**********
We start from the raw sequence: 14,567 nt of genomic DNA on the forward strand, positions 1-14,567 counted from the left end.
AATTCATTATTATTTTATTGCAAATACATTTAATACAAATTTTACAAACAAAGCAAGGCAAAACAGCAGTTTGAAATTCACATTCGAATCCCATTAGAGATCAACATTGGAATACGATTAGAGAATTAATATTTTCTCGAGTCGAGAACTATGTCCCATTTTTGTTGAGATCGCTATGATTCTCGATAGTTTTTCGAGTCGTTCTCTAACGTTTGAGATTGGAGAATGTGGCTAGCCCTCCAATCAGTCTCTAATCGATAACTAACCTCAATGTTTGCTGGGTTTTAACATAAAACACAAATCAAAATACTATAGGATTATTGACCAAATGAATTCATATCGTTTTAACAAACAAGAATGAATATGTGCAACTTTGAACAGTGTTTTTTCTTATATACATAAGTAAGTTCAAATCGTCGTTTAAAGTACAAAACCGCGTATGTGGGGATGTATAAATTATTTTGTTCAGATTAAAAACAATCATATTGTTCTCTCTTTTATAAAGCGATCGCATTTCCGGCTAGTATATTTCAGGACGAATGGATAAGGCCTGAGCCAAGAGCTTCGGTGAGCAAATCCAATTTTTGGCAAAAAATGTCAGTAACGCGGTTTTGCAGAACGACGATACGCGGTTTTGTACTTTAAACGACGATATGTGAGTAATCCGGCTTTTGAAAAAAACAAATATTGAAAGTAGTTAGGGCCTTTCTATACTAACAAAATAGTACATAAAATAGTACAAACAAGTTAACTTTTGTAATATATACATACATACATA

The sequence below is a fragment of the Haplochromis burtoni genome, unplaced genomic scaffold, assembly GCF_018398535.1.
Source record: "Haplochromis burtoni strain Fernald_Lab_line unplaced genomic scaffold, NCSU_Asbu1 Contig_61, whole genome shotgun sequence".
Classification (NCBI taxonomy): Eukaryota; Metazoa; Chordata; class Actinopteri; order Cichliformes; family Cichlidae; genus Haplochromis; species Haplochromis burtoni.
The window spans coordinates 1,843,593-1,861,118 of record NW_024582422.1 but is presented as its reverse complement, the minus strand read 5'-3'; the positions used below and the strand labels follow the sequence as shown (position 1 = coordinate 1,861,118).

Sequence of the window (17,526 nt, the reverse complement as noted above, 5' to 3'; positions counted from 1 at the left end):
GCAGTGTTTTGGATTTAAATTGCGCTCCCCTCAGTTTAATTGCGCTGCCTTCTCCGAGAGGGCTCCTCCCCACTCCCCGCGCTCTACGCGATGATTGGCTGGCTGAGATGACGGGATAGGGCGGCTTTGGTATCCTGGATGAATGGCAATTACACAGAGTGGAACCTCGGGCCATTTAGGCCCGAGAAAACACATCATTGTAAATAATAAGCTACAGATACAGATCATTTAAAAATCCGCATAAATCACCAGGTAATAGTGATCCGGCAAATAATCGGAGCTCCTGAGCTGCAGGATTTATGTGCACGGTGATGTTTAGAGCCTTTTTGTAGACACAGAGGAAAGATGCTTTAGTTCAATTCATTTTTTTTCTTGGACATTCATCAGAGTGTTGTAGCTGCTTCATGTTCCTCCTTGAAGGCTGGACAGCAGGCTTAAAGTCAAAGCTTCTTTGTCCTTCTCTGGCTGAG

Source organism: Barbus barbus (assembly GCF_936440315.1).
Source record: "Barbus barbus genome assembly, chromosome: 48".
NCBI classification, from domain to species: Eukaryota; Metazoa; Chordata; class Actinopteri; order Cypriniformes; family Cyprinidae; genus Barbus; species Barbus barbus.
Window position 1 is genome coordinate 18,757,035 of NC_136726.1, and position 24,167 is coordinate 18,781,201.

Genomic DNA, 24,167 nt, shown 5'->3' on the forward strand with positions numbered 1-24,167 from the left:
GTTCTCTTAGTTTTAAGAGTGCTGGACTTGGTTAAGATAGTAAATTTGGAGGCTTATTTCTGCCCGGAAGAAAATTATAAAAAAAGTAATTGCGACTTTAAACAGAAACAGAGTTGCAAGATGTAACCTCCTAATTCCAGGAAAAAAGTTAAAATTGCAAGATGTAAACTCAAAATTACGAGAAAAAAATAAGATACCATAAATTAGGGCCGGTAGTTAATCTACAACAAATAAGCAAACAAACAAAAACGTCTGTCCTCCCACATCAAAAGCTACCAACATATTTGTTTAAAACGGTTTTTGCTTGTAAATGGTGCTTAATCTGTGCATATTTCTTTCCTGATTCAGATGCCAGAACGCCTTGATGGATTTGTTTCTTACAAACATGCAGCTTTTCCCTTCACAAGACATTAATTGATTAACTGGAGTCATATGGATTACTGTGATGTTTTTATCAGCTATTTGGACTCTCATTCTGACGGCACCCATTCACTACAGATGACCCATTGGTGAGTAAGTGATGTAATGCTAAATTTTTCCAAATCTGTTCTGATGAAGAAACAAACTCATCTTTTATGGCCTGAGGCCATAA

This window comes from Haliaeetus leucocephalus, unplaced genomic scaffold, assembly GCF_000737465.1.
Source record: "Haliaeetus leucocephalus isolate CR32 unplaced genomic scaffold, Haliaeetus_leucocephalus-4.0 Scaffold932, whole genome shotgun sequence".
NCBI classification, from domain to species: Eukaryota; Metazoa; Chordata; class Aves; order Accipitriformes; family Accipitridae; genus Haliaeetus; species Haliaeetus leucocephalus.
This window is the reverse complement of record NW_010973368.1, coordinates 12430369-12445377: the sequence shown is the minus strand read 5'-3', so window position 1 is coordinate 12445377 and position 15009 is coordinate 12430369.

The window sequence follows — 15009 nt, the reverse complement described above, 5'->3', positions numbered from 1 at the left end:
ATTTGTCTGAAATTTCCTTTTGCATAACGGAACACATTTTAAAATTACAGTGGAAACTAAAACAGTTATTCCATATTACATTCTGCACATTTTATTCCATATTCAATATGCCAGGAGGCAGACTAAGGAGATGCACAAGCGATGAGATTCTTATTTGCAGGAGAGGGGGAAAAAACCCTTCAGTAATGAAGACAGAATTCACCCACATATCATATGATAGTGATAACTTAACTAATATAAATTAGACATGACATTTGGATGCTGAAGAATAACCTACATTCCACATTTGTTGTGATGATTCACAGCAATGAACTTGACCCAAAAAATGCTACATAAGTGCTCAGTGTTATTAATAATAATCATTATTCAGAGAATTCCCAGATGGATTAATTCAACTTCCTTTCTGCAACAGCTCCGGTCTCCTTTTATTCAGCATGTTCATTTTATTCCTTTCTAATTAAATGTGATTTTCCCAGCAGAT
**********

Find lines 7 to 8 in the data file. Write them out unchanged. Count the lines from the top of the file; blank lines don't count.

Sequence of the window (17,526 nt, the reverse complement as noted above, 5' to 3'; positions counted from 1 at the left end):
GCAGTGTTTTGGATTTAAATTGCGCTCCCCTCAGTTTAATTGCGCTGCCTTCTCCGAGAGGGCTCCTCCCCACTCCCCGCGCTCTACGCGATGATTGGCTGGCTGAGATGACGGGATAGGGCGGCTTTGGTATCCTGGATGAATGGCAATTACACAGAGTGGAACCTCGGGCCATTTAGGCCCGAGAAAACACATCATTGTAAATAATAAGCTACAGATACAGATCATTTAAAAATCCGCATAAATCACCAGGTAATAGTGATCCGGCAAATAATCGGAGCTCCTGAGCTGCAGGATTTATGTGCACGGTGATGTTTAGAGCCTTTTTGTAGACACAGAGGAAAGATGCTTTAGTTCAATTCATTTTTTTTCTTGGACATTCATCAGAGTGTTGTAGCTGCTTCATGTTCCTCCTTGAAGGCTGGACAGCAGGCTTAAAGTCAAAGCTTCTTTGTCCTTCTCTGGCTGAG